We advise you use Dentinox® N teething gel, it acts as an analgesic and has anti-inflammatory and wound-healing properties. Plus, there are little aids that provide additional relief, such as a gentle gum massage or firm objects that the baby can bite on. A firm piece of vegetable or a cooled spoon are suitable in this context.
Is fluoride poisonous?
That depends entirely on the dose involved. Generally speaking, however, it is possible to say: not in the quantities normally usually contained in a toothpaste.
Does fluoride cause cancer?
No, according to the information presently available, there is currently no indication of that.
Is there any danger of overdosing?
No, the daily intake of fluoride in Germany is very small. As, additionally, fluoride is only absorbed by the body when it is swallowed, toothpaste does not constitute any risk if it is used properly. The only exception in this respect are children with milk teeth. While a child has milk teeth, overdosing can cause dental fluorosis. This means that white/yellowish spots are permanently formed on the tooth enamel of the permanent teeth. For this reason, children should always use a children’s toothpaste that has a fluoride content suitable for children. In cases where children are being given fluoride tablets a fluoride-free toothpaste should be used to prevent overdosing.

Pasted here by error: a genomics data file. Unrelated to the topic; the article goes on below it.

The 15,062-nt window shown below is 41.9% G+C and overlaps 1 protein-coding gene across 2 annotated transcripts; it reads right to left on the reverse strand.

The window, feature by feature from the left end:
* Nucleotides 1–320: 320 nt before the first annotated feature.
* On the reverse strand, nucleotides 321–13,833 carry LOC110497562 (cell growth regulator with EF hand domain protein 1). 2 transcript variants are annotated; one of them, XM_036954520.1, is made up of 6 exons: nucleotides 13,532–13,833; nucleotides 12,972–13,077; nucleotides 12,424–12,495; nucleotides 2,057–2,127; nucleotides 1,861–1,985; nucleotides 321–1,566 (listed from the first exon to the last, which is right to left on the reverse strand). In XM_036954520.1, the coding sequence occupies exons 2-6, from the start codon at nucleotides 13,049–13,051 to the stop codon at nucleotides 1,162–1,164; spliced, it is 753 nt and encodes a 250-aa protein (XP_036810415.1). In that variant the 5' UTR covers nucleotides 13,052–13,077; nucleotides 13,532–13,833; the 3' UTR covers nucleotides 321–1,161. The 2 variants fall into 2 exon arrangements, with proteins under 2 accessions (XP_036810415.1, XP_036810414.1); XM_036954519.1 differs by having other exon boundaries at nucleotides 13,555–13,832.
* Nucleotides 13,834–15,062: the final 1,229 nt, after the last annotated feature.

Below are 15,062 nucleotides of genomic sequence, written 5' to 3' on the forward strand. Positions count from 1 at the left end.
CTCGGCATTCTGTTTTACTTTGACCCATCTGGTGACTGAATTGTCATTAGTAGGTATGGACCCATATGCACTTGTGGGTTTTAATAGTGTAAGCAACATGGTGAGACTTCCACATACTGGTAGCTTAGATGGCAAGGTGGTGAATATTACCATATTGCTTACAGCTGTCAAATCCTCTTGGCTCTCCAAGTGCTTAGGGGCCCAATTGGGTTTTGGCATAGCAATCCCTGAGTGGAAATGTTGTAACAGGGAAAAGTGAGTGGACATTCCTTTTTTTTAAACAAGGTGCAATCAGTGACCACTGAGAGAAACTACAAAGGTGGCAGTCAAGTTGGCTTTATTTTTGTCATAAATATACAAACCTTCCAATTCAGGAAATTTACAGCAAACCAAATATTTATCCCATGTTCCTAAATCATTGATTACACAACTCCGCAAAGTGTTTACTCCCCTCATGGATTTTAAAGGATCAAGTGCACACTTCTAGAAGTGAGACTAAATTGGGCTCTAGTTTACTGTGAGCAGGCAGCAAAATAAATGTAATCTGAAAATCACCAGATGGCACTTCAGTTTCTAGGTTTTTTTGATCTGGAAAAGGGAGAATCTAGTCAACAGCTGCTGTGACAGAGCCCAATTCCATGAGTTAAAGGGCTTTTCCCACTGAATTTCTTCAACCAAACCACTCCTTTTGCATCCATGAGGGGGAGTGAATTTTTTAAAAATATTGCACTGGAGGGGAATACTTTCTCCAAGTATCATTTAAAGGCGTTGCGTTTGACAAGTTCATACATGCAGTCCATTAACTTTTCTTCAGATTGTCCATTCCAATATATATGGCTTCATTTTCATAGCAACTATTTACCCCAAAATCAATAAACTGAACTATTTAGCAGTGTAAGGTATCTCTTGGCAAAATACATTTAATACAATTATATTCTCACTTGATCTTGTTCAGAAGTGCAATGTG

What happens when children swallow toothpaste containing fluoride?
A very large dose might cause side effects such as stomach ache. However, for that to happen, a child would have to completely swallow almost 70 grams of the toothpaste. But this is highly unlikely if the toothpaste is handled properly.
How do fluorides work?
Fluorides are deposited in the tooth structure, thus hardening the tooth. The tooth then becomes more resistant to acids and bacteria. In small doses, they additionally promote remineralisation of the tooth.
Form of fluoride intake in babies and toddlers
Fluoride can be ingested by babies and toddlers in two ways. Firstly, through the taking of fluoride tablets or, secondly, through the use of a toothpaste containing fluoride. If you have any doubts, please consult your paediatrician or dentist
Milk teeth do fall out but they are very important for the development of the child, which includes chewing of food, speech development and articulation. Milk teeth are also placeholders for the permanent teeth and ensure that the second teeth erupt at the right place. In addition, children who have become accustomed to regular dental hygiene at an early age find it much easier to likewise take care of the permanent second set of teeth both thoroughly and on a regular basis.